I have suddenly taken to reading John Grisham. P.G. Wodehouse, Tolstoy etc are always worth dipping into again and again.

Nusrat Manzoor Khan

Nusrat Mnzoor Khan got popularity from her debut Urdu novel Ufaq Ke Us Paar Ke Chah Mai, which is about a young couple, who travel abroad in search of greener pastures, as they raise their children in different cultures. The story starts in Pakistan and moves to Manila, Hawaii, Paris, and Boston (USA). It depicts what the family members gain and lose in the process, how their journeys unfold through unseen ups and downs, and their compromises and sacrifices. Ms Manzoor spent the year 2013 actively participating in all the literary events in the country.

Q: What are your New Year Resolutions?

I am hoping a busy schedule for 2014. My deep down pledge is to complete my on-going writing work initiated in 2013 and strongly determined to remain updated with the fresh outcomes in the literary world.

Q: There is an increase in literary events in our country e.g. Lahore, literary festivals happened for the first time, How do you see 2013?

In my opinion, the year 2013 seemed very promising and successful with regards to literary activities. Two famous international Urdu conferences held in Lahore where many highly educated and respected speakers and audiences enjoyed attending them.

Q: What are your expectations for the year 2014?

It matters a little for me the years, months, weeks and days. I believe to make it happen so I do it. In other words we must make the best out of the present time. So that’s what I expect from the year 2014, not letting a single moment wasted, that’s my way.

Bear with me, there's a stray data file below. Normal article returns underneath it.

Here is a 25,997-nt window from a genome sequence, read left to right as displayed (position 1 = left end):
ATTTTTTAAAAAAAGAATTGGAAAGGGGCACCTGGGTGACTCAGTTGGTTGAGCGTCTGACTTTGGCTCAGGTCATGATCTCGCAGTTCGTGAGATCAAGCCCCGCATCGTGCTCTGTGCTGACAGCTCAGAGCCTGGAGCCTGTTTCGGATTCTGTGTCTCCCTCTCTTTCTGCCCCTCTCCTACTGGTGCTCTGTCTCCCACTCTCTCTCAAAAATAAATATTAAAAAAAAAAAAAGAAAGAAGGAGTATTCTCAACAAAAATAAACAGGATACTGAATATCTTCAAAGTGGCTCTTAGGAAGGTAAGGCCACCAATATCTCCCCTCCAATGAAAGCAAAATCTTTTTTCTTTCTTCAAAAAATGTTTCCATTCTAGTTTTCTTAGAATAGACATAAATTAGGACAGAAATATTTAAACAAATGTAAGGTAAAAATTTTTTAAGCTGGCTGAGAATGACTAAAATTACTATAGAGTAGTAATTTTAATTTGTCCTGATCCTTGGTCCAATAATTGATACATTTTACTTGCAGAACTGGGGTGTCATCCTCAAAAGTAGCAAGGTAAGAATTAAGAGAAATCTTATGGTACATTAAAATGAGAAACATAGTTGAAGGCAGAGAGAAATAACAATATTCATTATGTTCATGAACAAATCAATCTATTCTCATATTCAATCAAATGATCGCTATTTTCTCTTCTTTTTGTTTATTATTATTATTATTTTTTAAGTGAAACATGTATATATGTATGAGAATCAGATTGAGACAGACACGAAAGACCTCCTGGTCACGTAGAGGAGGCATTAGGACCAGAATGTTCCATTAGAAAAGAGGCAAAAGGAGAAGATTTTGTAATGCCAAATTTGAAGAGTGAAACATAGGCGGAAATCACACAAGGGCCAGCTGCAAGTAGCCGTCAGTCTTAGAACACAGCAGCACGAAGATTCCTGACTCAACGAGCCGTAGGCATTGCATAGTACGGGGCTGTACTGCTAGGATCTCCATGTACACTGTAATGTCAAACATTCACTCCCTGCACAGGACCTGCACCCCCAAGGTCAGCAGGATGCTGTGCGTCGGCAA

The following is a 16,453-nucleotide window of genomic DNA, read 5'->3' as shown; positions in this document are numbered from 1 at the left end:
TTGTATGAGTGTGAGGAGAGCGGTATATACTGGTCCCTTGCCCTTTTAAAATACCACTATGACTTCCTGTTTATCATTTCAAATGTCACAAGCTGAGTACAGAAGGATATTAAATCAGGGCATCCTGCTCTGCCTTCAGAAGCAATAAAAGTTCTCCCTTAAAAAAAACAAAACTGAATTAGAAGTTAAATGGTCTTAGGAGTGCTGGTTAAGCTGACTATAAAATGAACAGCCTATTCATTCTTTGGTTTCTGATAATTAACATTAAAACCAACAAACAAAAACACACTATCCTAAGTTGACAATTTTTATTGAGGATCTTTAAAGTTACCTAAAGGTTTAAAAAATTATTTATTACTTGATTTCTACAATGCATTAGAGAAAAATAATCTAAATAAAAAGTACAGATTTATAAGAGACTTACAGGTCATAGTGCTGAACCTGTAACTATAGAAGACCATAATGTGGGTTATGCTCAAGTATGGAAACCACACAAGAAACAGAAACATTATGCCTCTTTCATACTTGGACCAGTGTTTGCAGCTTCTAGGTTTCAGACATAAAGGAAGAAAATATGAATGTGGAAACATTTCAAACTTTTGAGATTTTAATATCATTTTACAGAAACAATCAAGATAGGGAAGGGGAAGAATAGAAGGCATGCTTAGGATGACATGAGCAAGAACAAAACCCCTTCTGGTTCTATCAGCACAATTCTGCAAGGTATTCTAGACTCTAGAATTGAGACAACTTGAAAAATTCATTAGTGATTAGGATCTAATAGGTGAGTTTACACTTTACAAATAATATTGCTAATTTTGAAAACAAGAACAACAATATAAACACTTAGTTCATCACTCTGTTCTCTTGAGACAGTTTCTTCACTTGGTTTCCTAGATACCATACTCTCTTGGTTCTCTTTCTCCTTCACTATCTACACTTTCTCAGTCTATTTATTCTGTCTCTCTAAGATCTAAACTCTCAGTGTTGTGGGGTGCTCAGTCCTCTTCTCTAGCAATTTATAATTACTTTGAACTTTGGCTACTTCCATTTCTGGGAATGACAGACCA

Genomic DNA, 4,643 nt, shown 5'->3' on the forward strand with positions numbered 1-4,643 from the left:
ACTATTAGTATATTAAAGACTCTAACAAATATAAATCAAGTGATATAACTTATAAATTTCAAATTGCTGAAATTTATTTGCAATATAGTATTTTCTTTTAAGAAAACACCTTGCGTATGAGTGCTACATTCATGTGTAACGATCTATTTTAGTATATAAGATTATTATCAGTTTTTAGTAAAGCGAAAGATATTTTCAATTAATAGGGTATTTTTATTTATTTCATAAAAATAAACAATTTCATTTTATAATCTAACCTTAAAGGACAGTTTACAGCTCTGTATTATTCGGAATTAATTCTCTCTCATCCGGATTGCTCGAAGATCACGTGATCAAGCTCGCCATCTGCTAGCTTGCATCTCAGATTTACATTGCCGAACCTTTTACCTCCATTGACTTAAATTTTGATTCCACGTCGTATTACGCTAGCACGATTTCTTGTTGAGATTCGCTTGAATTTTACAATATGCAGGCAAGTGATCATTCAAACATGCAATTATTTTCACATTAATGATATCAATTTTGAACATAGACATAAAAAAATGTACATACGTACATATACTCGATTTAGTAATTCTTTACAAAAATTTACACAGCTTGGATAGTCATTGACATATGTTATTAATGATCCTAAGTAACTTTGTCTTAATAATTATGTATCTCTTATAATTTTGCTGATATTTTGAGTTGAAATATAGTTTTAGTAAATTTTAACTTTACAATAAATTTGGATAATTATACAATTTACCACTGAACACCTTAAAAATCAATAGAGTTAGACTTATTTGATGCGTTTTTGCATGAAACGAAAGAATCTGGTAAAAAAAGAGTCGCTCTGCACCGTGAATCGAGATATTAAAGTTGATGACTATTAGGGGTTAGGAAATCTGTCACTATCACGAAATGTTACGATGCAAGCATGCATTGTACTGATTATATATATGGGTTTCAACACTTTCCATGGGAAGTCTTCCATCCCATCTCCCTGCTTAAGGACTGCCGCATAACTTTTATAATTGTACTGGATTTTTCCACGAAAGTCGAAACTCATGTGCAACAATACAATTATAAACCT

Q: It’s often said that the best literature is produced in the most difficult Times. We are going through a social-political turbulent period. What are your views?

The present period seems to me even harder under the current socio-political and economical circumstances, but the way the education has spread to most people and the means of transportation and communication have far developed, it is hoped that better literary materials could be produced if norm of the societies are well set and the basic needs of the people are properly met.

Where do you see Pakistani literature is heading towards considering this called the age of internet and information?

As the socio-political changes are taking place and the world is coming close with the internet and information media development, the Pakistani literature is also becoming modernized with open, straightforward expressions of thoughts, including unethical and improper type of expressions and description which are somewhat away from the real norms and values of the Pakistani culture and an easy way to go along. The most of the TV dramas and the Movies are the living examples of modern day Pakistani literature. It’s said that we must move with the changes in the world, but I don’t think that we must adopt all those undesirable values of the cultural norms that could be avoided and we can still respectfully live in this world.

Q: What are you planning to reread 2014?

I have better hopes and expectations from 2014, but I know very well that it’s me who has to plan for myself and finish it, keeping the lessons learned and infirmities of the past marking my milestones and laying a strong healthy foundation to build my future. Same is true for Pakistan’s literature, as the foundation has been laid in 2013.